Sigh. Oh well.
But it recently occurred to me: I wonder if we often do the same thing to the Bible?
Actually, I don’t wonder. I am certain.
I often think that as God listens to us as teach and explain the Bible, He is shaking His head and muttering to Himself, “Where the heck did they get that from? I said nothing of the sort! Talk about ripping my words out of context!”
If we so often misunderstand and misrepresent contemporary authors and writers with whom we can converse and discuss their ideas, how much more likely is it that we misunderstand and misrepresent the authors of Scripture who are not only dead and gone, but who write at different times, in difficult cultures, and in different languages?
Of course, some might say the analogy is flawed because we have the Holy Spirit to help us understand Scripture, whereas I cannot send my spirit to Duluth to help them understand my ideas.
This is true enough… until we consider all the conflicting reports that the “Holy Spirit” supposedly tells Christians from all over the world. I have literally had two Christians in my office yelling and screaming at each other about whose revelation from the Spirit was correct since He “revealed” the opposite thing to both men.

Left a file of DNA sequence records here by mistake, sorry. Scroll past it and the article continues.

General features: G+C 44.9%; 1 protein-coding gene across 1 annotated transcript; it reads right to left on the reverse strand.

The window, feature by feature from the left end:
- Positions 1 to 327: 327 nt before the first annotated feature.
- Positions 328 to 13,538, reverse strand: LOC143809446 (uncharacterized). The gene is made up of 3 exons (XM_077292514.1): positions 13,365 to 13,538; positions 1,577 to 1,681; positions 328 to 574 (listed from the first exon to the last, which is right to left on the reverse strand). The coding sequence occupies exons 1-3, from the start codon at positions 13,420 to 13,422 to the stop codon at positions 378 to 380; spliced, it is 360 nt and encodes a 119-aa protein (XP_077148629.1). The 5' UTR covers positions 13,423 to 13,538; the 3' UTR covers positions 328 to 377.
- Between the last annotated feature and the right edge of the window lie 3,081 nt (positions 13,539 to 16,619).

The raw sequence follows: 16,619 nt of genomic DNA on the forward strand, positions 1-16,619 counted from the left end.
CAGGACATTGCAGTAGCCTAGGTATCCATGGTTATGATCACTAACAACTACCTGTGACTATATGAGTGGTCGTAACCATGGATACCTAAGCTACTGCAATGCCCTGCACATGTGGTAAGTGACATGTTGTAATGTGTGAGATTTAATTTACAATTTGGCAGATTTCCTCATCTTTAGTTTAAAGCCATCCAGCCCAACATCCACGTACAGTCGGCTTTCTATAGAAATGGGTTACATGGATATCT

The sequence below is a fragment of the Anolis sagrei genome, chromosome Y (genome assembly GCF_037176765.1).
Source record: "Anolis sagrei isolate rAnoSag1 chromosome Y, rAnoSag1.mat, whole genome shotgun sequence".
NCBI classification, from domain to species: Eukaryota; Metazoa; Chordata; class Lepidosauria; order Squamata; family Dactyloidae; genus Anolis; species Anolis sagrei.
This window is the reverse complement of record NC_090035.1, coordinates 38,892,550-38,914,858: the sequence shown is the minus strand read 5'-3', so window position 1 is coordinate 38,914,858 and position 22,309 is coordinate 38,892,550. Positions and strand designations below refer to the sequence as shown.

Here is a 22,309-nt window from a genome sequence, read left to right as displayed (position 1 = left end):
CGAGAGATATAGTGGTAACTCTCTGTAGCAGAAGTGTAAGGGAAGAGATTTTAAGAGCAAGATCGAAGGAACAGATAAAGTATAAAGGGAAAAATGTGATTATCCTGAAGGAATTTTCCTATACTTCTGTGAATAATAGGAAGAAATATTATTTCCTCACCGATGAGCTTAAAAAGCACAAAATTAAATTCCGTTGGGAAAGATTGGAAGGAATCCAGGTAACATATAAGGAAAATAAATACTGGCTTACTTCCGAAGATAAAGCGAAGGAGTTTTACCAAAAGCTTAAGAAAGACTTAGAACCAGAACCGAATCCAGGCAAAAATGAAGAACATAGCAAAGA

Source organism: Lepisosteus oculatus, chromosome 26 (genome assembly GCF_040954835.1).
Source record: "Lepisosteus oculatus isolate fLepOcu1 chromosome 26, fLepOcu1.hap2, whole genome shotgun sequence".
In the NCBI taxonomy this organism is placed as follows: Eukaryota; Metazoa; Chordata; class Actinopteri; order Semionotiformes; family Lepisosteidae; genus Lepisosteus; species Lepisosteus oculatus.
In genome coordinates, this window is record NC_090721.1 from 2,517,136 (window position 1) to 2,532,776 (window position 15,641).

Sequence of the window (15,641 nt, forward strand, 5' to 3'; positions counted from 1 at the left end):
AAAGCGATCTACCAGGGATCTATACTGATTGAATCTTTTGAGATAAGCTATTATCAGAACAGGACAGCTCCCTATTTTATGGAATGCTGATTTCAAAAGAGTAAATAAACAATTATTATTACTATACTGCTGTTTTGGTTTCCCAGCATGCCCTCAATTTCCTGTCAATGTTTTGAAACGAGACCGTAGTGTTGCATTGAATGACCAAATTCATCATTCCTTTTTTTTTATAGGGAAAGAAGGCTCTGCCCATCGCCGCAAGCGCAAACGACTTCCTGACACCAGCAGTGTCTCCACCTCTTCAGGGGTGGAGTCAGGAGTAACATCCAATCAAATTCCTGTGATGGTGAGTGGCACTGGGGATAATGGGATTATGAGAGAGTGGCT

In the end, we are right back where we started. Understanding Scripture is not as straightforward as reading what it says. No book in history is like that; let alone the Bible.
So next time someone tells, “God said it. I believe it. That settles it” the best response is, “Yes, but what is it that God really said?”
I so agree with you, I have been a Christian for over 17 years and I have always struggled especially with the New Testament. Their are conflicting (or what appears conflicting) statements or possible ideas communicated especially in Paul’s writing.